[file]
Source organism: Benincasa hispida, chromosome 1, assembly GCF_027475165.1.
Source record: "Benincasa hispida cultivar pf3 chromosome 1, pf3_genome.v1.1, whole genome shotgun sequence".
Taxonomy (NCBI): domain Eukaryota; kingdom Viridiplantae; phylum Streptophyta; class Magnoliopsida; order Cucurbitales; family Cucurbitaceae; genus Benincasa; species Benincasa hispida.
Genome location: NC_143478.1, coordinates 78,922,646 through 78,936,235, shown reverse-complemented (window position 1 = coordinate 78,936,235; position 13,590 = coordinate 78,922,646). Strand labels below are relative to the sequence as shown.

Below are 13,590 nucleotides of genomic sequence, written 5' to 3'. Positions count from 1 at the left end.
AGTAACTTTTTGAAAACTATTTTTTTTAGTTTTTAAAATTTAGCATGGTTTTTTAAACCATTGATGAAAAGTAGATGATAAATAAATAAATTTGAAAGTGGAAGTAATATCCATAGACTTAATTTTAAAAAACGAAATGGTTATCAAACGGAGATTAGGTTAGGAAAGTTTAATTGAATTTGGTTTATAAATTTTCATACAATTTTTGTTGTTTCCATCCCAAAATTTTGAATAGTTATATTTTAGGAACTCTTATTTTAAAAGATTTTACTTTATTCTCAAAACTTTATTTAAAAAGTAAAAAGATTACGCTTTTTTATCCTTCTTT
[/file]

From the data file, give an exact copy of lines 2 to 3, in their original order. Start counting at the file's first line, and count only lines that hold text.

Source record: "Benincasa hispida cultivar pf3 chromosome 1, pf3_genome.v1.1, whole genome shotgun sequence".
Taxonomy (NCBI): domain Eukaryota; kingdom Viridiplantae; phylum Streptophyta; class Magnoliopsida; order Cucurbitales; family Cucurbitaceae; genus Benincasa; species Benincasa hispida.